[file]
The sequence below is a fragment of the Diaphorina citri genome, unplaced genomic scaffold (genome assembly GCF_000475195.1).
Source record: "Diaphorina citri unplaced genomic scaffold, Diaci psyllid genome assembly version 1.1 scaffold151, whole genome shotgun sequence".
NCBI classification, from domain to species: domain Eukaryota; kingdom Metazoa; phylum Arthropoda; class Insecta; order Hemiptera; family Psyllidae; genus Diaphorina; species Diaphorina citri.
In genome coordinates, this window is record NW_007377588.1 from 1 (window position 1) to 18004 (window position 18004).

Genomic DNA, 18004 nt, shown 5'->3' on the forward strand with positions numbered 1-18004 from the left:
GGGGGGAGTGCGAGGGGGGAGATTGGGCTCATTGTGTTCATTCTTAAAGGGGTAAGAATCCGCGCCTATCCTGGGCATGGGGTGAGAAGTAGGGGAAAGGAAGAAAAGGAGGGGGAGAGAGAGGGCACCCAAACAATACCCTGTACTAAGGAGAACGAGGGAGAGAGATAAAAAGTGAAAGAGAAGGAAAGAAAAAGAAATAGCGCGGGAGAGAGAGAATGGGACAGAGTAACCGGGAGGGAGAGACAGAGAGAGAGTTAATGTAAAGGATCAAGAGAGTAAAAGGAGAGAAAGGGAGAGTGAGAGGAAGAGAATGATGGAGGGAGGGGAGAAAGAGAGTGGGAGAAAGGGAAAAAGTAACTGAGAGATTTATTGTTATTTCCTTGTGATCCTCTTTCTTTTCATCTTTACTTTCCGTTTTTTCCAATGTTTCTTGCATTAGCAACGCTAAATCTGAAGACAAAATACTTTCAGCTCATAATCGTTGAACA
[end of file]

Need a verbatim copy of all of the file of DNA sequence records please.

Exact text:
The sequence below is a fragment of the Diaphorina citri genome, unplaced genomic scaffold (genome assembly GCF_000475195.1).
Source record: "Diaphorina citri unplaced genomic scaffold, Diaci psyllid genome assembly version 1.1 scaffold151, whole genome shotgun sequence".
NCBI classification, from domain to species: domain Eukaryota; kingdom Metazoa; phylum Arthropoda; class Insecta; order Hemiptera; family Psyllidae; genus Diaphorina; species Diaphorina citri.
In genome coordinates, this window is record NW_007377588.1 from 1 (window position 1) to 18004 (window position 18004).

Genomic DNA, 18004 nt, shown 5'->3' on the forward strand with positions numbered 1-18004 from the left:
GGGGGGAGTGCGAGGGGGGAGATTGGGCTCATTGTGTTCATTCTTAAAGGGGTAAGAATCCGCGCCTATCCTGGGCATGGGGTGAGAAGTAGGGGAAAGGAAGAAAAGGAGGGGGAGAGAGAGGGCACCCAAACAATACCCTGTACTAAGGAGAACGAGGGAGAGAGATAAAAAGTGAAAGAGAAGGAAAGAAAAAGAAATAGCGCGGGAGAGAGAGAATGGGACAGAGTAACCGGGAGGGAGAGACAGAGAGAGAGTTAATGTAAAGGATCAAGAGAGTAAAAGGAGAGAAAGGGAGAGTGAGAGGAAGAGAATGATGGAGGGAGGGGAGAAAGAGAGTGGGAGAAAGGGAAAAAGTAACTGAGAGATTTATTGTTATTTCCTTGTGATCCTCTTTCTTTTCATCTTTACTTTCCGTTTTTTCCAATGTTTCTTGCATTAGCAACGCTAAATCTGAAGACAAAATACTTTCAGCTCATAATCGTTGAACA